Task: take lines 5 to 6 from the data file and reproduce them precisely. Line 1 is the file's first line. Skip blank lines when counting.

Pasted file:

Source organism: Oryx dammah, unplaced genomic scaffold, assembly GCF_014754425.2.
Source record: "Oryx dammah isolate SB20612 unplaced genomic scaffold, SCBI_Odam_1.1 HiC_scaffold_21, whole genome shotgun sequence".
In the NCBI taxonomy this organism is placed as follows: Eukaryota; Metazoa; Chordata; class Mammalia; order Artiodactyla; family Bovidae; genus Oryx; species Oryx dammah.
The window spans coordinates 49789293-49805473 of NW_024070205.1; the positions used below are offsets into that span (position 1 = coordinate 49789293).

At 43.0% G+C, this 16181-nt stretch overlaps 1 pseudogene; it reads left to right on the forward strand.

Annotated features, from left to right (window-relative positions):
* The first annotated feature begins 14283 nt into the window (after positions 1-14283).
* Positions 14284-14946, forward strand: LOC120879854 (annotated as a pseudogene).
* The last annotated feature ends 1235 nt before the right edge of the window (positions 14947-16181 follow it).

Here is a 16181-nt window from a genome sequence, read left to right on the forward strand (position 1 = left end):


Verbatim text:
At 43.0% G+C, this 16181-nt stretch overlaps 1 pseudogene; it reads left to right on the forward strand.

Annotated features, from left to right (window-relative positions):